In both the first and the last layers, we need to specify an :id. This id refers to the key in the data map that our network should look at. (Recall that the data map looks like {:data [...] :label [...]}). For our input layer, we pass in the :data id to tell the model to grab the training data for its forward passes. In our final network layer, we provide :label as the :id, so the model can use the true label to calculate our error with.

Training and Evaluation

Here’s where it gets a little more difficult. The train function itself is actually not so complicated — Cortex provides a nice, high-level call for training, so all we have to do is pass in our parameters (the network, training and testing dataset, etc.). The only caveat is that that the system expects an effectively “infinite” dataset for training, but Cortex provides a function (infinite-class-balanced-dataset) to help us transform it.

(defn train
  "Trains network for :epoch-count number of epochs"
  (let [network (network/linear-network network-description)
        [train-orig test-ds] (get-train-test-dataset)
        train-ds (experiment-util/infinite-class-balanced-dataset train-orig
                                            :class-key :label
                                            :epoch-size (:epoch-size params))]
    (experiment-train/train-n network train-ds test-ds
                                      :batch-size (:batch-size params)
                                      :epoch-count (:epoch-count params)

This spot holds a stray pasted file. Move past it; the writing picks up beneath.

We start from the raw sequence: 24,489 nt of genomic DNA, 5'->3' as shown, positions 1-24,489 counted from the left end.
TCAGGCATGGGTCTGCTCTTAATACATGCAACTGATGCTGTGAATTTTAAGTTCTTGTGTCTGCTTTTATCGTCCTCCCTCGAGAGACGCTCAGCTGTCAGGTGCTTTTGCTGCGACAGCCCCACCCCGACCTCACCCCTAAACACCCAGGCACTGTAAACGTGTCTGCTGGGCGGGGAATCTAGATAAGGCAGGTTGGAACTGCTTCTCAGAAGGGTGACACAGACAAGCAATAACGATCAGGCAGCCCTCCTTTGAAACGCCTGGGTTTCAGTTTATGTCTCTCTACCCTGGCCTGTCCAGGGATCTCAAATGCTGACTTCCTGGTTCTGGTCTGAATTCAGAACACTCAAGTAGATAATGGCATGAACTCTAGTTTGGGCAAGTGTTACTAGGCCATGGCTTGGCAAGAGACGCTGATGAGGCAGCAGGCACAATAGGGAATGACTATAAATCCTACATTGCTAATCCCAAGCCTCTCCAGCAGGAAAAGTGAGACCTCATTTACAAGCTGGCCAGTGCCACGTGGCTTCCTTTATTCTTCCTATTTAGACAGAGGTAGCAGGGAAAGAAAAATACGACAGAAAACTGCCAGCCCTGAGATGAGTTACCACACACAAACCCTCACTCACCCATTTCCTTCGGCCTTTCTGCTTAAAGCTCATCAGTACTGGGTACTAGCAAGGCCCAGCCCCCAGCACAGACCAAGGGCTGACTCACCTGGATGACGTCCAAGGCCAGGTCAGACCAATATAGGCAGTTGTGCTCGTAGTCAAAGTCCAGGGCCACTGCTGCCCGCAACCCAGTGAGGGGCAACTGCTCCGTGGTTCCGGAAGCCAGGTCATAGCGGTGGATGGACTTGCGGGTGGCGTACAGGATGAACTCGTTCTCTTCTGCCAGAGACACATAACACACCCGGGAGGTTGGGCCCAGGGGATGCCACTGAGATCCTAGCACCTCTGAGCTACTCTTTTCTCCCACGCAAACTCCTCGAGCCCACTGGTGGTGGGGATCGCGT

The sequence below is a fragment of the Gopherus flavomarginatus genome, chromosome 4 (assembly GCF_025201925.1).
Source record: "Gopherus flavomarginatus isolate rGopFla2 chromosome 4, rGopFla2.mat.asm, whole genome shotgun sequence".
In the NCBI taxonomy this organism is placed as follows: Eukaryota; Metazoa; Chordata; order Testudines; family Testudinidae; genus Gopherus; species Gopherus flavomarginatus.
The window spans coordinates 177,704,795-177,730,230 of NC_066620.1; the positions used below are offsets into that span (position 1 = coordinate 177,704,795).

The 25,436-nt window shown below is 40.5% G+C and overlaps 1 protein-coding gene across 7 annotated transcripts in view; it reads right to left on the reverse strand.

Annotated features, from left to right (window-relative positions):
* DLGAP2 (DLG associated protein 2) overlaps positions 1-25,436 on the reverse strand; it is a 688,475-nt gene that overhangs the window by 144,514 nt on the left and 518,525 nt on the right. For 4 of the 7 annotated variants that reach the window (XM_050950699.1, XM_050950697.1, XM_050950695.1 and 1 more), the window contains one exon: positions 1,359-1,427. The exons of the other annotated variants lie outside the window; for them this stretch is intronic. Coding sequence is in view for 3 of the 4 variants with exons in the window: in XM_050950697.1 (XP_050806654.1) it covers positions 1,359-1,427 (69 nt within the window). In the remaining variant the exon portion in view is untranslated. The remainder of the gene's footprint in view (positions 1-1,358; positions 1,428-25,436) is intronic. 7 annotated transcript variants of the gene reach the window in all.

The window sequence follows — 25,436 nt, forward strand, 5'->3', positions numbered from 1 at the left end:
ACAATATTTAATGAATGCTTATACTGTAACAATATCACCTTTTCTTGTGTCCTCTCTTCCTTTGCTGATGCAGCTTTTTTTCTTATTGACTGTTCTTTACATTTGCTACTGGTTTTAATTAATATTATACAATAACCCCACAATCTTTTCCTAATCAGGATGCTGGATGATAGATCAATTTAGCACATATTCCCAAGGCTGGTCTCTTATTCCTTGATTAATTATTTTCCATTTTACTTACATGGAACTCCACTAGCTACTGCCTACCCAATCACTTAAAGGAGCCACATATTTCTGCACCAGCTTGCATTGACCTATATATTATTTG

:optimizer (:optimizer params)
                                      :test-fn f1-test-fn)))

The complicated part is the f1-test-fn on the last line. Here’s the thing: during training, the train-n function expects to be provided with a :test-fn that evaluates how well the model is performing and determines whether or not it should be saved as the “best network.” There is a default test function that evaluates cross-entropy loss, but this loss value is not so easy to interpret, and it doesn’t suit our imbalanced dataset very well. To get around this problem, we’re going to write our own test function.

But how are we going to test the performance of the model? The standard metric in classification tasks is accuracy, but in a dataset as imbalanced as ours, accuracy is a fairly useless metric. Because positive (fraudulent) examples account for just 0.172% of our dataset, even a model that exclusively predicts negative examples would achieve 99.828% accuracy. 99.828% is a pretty darn good accuracy, but if Amazon really used this model, we may as well all turn to a life of crime and credit card fraud.

Thankfully, Amazon does not use this kind of model, and neither shall we. A much more telling set of metrics is precision, recall, and the F1 (or more generally F-beta) score.

Precision and recall visualized. Source: []( and recall visualized. Source:

In layman’s terms, precision asks the question: “of all the examples I guessed were positive, what proportion were actually positive?” and recall asks the question: “of all the examples that were actually positive, what proportion did I correctly guess as positive?”

The F-beta score (a generalization of the traditional F1 score) is a weighted average of precision and recall, also measured on a scale of 0 to 1:

When beta = 1, we get the standard F1 measure of 2 * (precision * recall) / (precision + recall). In general, beta represents how many times more important recall should be than precision. For our fraud detection model, we’ll use the F1 score as our high score to track, but we’ll log the precision and recall scores as well to check the balance. This is our f1-test-fn: